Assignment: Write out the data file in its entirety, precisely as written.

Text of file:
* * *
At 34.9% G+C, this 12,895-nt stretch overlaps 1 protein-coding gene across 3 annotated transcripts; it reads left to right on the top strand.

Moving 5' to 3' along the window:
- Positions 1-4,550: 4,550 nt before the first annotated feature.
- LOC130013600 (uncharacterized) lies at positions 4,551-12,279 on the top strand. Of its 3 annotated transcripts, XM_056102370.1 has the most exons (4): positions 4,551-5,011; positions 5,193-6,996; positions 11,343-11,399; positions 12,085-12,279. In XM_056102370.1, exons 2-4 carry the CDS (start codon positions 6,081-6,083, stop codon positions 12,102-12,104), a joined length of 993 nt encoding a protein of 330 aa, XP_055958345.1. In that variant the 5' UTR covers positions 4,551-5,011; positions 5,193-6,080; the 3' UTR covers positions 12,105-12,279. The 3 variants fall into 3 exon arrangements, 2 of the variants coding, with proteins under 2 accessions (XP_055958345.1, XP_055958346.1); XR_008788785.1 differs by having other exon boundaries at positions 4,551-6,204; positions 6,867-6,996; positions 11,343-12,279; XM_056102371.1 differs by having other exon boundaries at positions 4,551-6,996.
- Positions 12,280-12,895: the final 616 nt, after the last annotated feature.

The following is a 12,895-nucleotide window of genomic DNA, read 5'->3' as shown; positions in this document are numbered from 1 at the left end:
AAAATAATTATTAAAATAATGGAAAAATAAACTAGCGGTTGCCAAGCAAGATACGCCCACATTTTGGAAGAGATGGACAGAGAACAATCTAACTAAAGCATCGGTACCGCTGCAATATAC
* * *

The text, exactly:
At 34.9% G+C, this 12,895-nt stretch overlaps 1 protein-coding gene across 3 annotated transcripts; it reads left to right on the top strand.

Moving 5' to 3' along the window:
- Positions 1-4,550: 4,550 nt before the first annotated feature.
- LOC130013600 (uncharacterized) lies at positions 4,551-12,279 on the top strand. Of its 3 annotated transcripts, XM_056102370.1 has the most exons (4): positions 4,551-5,011; positions 5,193-6,996; positions 11,343-11,399; positions 12,085-12,279. In XM_056102370.1, exons 2-4 carry the CDS (start codon positions 6,081-6,083, stop codon positions 12,102-12,104), a joined length of 993 nt encoding a protein of 330 aa, XP_055958345.1. In that variant the 5' UTR covers positions 4,551-5,011; positions 5,193-6,080; the 3' UTR covers positions 12,105-12,279. The 3 variants fall into 3 exon arrangements, 2 of the variants coding, with proteins under 2 accessions (XP_055958345.1, XP_055958346.1); XR_008788785.1 differs by having other exon boundaries at positions 4,551-6,204; positions 6,867-6,996; positions 11,343-12,279; XM_056102371.1 differs by having other exon boundaries at positions 4,551-6,996.
- Positions 12,280-12,895: the final 616 nt, after the last annotated feature.

The following is a 12,895-nucleotide window of genomic DNA, read 5'->3' as shown; positions in this document are numbered from 1 at the left end:
AAAATAATTATTAAAATAATGGAAAAATAAACTAGCGGTTGCCAAGCAAGATACGCCCACATTTTGGAAGAGATGGACAGAGAACAATCTAACTAAAGCATCGGTACCGCTGCAATATAC